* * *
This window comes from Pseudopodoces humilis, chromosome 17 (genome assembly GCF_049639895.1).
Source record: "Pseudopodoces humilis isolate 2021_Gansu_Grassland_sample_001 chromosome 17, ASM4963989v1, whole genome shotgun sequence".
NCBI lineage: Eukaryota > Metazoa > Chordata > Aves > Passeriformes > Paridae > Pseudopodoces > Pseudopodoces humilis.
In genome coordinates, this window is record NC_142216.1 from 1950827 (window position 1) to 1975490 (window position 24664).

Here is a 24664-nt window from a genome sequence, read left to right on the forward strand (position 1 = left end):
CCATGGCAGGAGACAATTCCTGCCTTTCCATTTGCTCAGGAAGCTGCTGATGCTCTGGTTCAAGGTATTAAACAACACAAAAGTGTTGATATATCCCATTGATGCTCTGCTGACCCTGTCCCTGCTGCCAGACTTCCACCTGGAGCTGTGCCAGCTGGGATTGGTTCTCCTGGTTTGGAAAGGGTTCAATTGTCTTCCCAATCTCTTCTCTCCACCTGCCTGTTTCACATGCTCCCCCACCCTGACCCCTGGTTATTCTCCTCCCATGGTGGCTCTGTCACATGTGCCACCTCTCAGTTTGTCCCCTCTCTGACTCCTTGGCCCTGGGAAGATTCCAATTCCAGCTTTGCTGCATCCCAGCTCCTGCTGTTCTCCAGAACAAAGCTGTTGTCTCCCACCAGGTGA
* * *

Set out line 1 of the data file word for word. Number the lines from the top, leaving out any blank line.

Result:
This window comes from Pseudopodoces humilis, chromosome 17 (genome assembly GCF_049639895.1).